Child trafficking, comprehensive needs and professional practices: A systematic review

Introduction

Human trafficking is a crime that affects adults but also children and youngsters, who are subjected to extreme violence and inhumane conditions. Associated with their immaturity, the inability to protect themselves and the difficulty accessing support systems make them even more vulnerable, creating conditions for traffickers to abuse and control them. It is crucial that professionals from several areas (education, health, protection and social services, justice) who come in contact with child trafficking be prepared to do the necessary screening, needs assessment, and act according to international recommendations.

Aim

This systematic review of the literature aims to know the professionals’ practices and their understanding of comprehensive needs when working with victims of child trafficking.

Methodology

Six databases were consulted: Sage, Science Direct, WebScience, PubMed, Scopus and Psycinfo (Ovid). From the analysis of the results, 17 studies were selected. This systematic review followed the protocol based on PRISMA recommendations.

Results

All studies selected in this systematic review were developed in the last decade (2010–2018), in 14 different countries. The participants were professionals from education, health, protection and social services, justice fields and/or stakeholders in child trafficking or/and other professionals (e.g., religious leaders). The studies used mainly a qualitative methodology, using semi-structured interviews in the data collection. The results presented in those studies were organized into two main categories of analyses: comprehensive needs and professional practices. Regarding comprehensive needs, when working with child trafficking, professionals identified that it is necessary to pay attention to the specific needs of the victims, the needs in terms of the functioning of institutions and human resources, the needs in the macro-societal level and finally the importance of investing in scientific research. Based on the results, it was also possible to organize professional practices, according to international recommendations, into (in)adequate, barriers and difficulties faced.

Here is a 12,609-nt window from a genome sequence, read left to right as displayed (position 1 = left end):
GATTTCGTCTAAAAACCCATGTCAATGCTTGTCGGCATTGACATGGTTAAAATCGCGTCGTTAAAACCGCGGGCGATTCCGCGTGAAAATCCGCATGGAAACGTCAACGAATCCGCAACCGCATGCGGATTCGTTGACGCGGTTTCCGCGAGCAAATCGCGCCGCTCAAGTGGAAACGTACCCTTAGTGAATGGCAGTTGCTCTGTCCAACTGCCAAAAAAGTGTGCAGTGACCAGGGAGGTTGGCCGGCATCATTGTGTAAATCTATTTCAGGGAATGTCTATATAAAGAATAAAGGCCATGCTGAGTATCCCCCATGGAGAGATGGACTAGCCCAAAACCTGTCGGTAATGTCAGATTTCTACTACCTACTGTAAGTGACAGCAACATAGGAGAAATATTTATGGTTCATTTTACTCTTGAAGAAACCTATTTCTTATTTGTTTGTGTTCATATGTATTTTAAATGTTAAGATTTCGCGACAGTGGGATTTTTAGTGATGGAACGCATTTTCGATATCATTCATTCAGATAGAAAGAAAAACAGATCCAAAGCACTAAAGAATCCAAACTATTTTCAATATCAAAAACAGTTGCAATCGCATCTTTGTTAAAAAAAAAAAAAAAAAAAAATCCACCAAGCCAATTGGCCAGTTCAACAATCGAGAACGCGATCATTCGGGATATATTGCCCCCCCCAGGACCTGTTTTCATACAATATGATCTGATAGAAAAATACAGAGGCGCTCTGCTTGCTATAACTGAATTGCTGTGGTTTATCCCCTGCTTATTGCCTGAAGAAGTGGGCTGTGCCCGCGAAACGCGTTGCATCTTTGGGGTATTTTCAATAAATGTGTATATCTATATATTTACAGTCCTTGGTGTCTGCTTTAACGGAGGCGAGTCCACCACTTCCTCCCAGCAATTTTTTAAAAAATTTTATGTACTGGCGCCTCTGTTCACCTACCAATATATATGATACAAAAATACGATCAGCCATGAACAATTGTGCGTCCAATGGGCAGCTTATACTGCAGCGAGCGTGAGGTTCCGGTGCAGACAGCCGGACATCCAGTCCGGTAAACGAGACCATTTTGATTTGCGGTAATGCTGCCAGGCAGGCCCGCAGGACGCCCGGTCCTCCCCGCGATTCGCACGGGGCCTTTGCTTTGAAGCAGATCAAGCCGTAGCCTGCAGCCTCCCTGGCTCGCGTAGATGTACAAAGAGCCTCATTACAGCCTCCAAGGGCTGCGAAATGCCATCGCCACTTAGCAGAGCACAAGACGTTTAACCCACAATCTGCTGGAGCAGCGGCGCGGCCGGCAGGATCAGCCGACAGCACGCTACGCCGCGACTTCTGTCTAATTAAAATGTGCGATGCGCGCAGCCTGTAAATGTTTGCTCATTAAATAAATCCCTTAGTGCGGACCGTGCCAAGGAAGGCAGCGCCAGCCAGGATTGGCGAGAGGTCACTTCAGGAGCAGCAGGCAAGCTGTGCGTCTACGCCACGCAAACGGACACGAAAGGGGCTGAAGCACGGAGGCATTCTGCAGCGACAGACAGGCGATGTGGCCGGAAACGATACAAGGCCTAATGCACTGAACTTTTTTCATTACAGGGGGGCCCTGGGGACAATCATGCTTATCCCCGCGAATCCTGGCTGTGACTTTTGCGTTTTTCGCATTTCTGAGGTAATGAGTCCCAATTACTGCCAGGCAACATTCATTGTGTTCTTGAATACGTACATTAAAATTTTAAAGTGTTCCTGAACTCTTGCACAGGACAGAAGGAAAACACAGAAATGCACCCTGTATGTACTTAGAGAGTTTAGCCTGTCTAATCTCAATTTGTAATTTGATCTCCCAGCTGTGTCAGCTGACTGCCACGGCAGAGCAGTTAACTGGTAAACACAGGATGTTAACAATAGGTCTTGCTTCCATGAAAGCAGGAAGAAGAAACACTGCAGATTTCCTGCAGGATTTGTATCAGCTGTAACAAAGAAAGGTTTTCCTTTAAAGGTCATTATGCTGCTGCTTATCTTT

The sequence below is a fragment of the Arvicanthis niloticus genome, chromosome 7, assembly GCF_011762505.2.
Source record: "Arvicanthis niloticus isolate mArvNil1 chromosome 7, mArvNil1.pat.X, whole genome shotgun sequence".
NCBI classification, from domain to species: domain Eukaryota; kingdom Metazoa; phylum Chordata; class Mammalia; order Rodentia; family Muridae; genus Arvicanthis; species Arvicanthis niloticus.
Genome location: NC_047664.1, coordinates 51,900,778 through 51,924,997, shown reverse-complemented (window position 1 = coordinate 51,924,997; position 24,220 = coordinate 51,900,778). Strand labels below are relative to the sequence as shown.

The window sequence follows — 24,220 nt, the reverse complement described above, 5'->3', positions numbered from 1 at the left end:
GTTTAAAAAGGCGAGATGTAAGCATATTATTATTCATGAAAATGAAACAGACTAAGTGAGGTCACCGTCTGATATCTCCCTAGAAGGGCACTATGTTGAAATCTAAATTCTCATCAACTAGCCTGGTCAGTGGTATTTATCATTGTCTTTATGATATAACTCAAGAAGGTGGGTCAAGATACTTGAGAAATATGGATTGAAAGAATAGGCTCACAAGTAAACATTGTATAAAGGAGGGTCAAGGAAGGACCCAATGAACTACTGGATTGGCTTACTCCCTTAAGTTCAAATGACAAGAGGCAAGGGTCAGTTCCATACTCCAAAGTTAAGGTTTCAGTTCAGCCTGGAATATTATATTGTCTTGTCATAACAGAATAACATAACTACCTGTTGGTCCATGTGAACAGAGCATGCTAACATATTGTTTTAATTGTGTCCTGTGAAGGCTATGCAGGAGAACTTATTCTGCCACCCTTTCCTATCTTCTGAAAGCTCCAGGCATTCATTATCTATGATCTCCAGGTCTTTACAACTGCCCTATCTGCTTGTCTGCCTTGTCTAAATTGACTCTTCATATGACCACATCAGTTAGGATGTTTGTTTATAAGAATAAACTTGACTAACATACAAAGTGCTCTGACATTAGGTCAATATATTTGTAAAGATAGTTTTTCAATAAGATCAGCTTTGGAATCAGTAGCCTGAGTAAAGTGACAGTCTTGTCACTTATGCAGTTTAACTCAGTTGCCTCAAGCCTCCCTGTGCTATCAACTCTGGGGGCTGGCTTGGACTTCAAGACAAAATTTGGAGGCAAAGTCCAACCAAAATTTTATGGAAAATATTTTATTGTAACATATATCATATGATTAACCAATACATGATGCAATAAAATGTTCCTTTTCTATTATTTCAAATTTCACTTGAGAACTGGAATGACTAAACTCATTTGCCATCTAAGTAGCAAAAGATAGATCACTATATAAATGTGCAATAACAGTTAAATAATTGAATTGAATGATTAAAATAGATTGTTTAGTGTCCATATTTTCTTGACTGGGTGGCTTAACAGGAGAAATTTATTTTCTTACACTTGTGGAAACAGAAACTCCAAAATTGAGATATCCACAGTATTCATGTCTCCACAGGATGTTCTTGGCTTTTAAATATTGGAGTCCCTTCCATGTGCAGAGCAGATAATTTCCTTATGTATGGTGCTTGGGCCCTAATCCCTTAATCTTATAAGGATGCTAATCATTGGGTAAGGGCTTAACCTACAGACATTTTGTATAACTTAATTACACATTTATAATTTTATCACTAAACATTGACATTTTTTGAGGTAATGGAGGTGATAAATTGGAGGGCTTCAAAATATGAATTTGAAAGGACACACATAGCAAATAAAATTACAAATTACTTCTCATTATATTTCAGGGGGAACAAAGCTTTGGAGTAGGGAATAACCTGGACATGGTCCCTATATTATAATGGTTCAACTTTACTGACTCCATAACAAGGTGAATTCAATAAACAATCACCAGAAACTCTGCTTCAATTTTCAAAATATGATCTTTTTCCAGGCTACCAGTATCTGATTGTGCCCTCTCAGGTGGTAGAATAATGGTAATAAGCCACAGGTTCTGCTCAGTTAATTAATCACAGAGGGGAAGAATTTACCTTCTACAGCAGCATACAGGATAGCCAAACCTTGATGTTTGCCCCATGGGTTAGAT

Discussion and conclusion

Professionals who have contact with child victims of trafficking must act according to their needs. Thus, an efficient practice refers to a collaborative action assumed by a multidisciplinary team, which should integrate into their work a culturally sensitive posture, trauma-informed care and victim-centered approach. For that, professionals must receive specialized qualifications and training. This work may have implications for scientific research, public and institutional policies, but mainly for professionals’ education and practices when dealing with this phenomenon, from screening to the (re)integration of the trafficked children into society.

Date:

24 Jun 2021
Author:
Gabriela Martinho Mariana Gonçalves Marlene Matos
Publisher:
Children and Youth Services Review Volume 119
December 2020
105674